Which way now, IRS?

No matter how amicable it may look, the departure of IRS chief information officer
Arthur Gross isn't good news. It seems like the result of a chasm between Gross and new
IRS commissioner Charles Rossotti on how systems modernization should proceed.

The two officials' public statements about Gross' departure were all moonlight and
roses. Neither alluded to widely reported differences in opinion. Rossotti has told
Congress he envisions a radical makeover of IRS, including splitting it into four or so
divisions, each responsible for a class of taxes.

So the unanswered question is: Can systems modernization proceed in some meaningful way
while a long debate over the agency's structure ensues in Congress?

Gross had won the confidence of lawmakers over the last year, with his methodical,
almost ascetic work toward a plan to get tax systems modernization back on track. Two
vendors, each representing teams of would-be subcontractors, were planning to bid on the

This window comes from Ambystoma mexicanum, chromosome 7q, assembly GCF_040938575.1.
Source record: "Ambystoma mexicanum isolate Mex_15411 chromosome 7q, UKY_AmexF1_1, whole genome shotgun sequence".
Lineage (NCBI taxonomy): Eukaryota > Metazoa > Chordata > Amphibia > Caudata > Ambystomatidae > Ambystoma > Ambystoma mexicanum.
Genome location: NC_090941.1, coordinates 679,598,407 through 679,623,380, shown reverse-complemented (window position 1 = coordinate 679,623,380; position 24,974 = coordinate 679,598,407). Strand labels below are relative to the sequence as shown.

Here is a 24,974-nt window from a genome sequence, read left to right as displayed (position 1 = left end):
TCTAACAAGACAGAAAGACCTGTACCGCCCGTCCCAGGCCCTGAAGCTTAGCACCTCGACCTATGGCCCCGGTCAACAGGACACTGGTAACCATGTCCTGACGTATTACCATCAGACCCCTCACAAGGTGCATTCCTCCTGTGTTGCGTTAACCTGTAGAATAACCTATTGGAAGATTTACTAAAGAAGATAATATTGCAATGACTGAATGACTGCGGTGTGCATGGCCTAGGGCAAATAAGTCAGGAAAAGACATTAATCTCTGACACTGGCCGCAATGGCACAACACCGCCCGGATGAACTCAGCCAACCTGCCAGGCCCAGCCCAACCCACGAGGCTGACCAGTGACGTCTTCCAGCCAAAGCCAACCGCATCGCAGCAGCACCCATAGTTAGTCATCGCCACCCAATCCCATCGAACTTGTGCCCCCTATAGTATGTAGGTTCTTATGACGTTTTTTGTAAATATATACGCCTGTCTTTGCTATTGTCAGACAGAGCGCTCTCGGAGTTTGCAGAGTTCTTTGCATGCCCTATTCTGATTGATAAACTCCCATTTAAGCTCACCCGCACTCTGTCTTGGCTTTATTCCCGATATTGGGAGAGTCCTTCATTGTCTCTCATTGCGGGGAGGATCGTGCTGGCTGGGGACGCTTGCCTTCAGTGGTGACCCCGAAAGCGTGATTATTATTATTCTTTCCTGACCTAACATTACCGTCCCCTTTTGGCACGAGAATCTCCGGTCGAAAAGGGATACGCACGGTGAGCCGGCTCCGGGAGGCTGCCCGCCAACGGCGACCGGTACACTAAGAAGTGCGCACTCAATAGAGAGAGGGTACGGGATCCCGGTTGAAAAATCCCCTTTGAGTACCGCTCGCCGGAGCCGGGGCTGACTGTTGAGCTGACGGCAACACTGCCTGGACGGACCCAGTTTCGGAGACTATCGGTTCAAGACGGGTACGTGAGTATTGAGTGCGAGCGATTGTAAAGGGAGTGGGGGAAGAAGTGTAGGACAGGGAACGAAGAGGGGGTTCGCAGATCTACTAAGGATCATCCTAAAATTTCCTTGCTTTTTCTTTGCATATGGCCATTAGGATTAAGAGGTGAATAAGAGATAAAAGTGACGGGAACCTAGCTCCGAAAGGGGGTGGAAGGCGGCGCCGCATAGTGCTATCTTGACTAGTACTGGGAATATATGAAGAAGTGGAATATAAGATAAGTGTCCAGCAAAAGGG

To be sure, Rossotti has made public assurances about his commitment to the program.
Who can doubt him? Aside from the fact that he comes from an information technology
background, it is hardly a fresh revelation that costly and outmoded systems are a major
hindrance to the agency's efficiency, quality of service and ability to offer taxpayers
new services.

Yet Rossotti said earlier this month, "Building new computer systems to support
the old business practices and complex organization structure will not work." That
sounds as though establishing the agency's new structure, if there is to be one, will take
precedence over systems modernization.

It's a reasonable position. After all, isn't the point of the Information Technology
Management Reform Act and its philosophical antecedent, the business process
re-engineering movement, to ensure that systems support missions?

Still, if you're Arthur Gross and you've spent 18 months painstakingly putting together
a plan, and a new boss comes in and suddenly that plan is put on hold, you do what
countless others have done.

It's not personal, it's just the way things turn out.

Now it is up to Rossotti to assure lawmakers, IRS' long-suffering employees and the
nation's taxpayers that there will be modernization in their lifetimes.

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